Zambia’s Ministry of Housing and infrastructure, the Royal Institute of British Architects (RIBA) and the Zambia Institute of Architects (ZIA) have signed a Memorandum of Understanding (MoU). The MOU creates a framework for co-operation in built environment policy and includes town planning, urban design policy, education, professional standards and building technology.

Zambia UK sign MoU to promote the built environmen.jpg

Under the MoU, the parties will encourage the exchange of training courses, expert visits and scientific research in the fields of build environment, urban sustainability policy, building regulations and associated standards development, professional standards development and entrepreneurship including development and management of Smart Cities. Other areas will include architecture studies and competitions, student exchange programmes, continuing professional development and capacity building in the field of urban planning, conservation of architectural heritage, policies relating to community engagement, building technologies and building information modelling (BIM).

Zambia’s High Commissioner to the United Kingdom, Muyeba Chikonde, said even though the MoU covers broad areas of architecture, the built environment and urban development policy, nothing stops the parties from pursuing other projects such as the development of production capacity by local entrepreneurs in local building materials; promotion of good building practices and  use of indigenous building materials; the development of building codes and standards for locally manufactured building materials to make them more competitive on the regional and international markets; and strengthening capacities of local authorities  to develop and implement sustainable master plans and to formulate appropriate national human settlement policies that address today’s changing world.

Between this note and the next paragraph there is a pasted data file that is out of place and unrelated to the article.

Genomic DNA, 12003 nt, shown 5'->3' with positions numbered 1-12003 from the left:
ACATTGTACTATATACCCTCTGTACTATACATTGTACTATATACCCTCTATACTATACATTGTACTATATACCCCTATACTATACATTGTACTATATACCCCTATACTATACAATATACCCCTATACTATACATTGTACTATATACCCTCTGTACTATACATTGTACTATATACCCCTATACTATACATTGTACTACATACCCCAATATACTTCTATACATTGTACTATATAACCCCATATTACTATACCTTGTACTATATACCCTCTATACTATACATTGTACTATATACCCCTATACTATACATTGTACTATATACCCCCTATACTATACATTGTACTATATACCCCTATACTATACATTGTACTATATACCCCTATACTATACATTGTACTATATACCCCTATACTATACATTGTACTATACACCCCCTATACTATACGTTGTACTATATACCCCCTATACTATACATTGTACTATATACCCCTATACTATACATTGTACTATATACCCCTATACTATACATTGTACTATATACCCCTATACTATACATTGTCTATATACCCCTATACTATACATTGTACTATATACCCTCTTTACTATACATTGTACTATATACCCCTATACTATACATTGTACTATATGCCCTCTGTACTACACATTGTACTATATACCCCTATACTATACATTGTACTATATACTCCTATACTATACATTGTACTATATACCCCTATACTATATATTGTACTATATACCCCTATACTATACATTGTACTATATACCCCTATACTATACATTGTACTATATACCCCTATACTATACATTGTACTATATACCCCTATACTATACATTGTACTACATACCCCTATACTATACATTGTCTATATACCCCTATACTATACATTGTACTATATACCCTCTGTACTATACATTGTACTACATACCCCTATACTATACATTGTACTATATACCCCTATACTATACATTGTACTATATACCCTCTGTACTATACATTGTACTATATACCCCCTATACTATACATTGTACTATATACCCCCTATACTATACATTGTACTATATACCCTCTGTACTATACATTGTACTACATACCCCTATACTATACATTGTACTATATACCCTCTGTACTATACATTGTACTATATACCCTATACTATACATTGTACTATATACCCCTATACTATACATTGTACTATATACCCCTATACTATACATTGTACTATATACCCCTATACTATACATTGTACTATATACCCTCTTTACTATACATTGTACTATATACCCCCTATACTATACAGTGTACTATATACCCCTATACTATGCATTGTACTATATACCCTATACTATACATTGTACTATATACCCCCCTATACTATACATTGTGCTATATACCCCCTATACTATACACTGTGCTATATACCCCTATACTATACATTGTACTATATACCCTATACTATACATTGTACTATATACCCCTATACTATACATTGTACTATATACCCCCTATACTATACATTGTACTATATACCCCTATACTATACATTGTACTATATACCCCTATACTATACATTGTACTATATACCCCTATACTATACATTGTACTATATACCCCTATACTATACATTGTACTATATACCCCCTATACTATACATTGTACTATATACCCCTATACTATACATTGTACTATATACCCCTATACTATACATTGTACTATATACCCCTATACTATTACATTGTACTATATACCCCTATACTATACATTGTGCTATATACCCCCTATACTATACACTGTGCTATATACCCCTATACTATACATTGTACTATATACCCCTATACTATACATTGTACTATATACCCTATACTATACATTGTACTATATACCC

The High Commissioner, who is an architect by profession and a member of the Institute, said the ZIA and allied professions such as engineers, surveyors and planners need to be strengthened so that they contribute meaningfully to the country’s development. “Architects should make themselves relevant to society as there is much more beyond the provision of traditional services of building design and supervision. We need to start having difficult conversations amongst ourselves as to why architectural or engineering services are not being utilised by the majority of our people; why some settlements are mushrooming without due consideration to support services; why our cities and towns continue to be unfriendly to pedestrians, cyclists and persons with mobility challenges; why with the abundance of raw materials and technical knowledge our local building materials industry has remained inadequately exploited and underdeveloped,” he said.

“We need to step up by getting involved in providing home-grown innovative, realistic, practical human settlements solutions to our citizens and through advocacy and constant engagement with government and all stakeholders, thus the reason for including in the agreement the Ministry of Housing and Infrastructure Development.”

He added that Zambia’s government was concerned with its infrastructure deficit, with the President having expressed the urgent need to address developmental inequalities. “What we are witnessing today is an endeavour to create a platform for addressing these challenges through transfer of skills, experiences and best practices mutually among three parties; two professional bodies, RIBA and ZIA and a government Ministry responsible for Housing and infrastructure which in practical sense is a Public-Private-Partnership arrangement,” the High Commisioner said.

Image credit: https://www.lusakatimes.com/wp-content/uploads/2018/04/MoU-1.jpg



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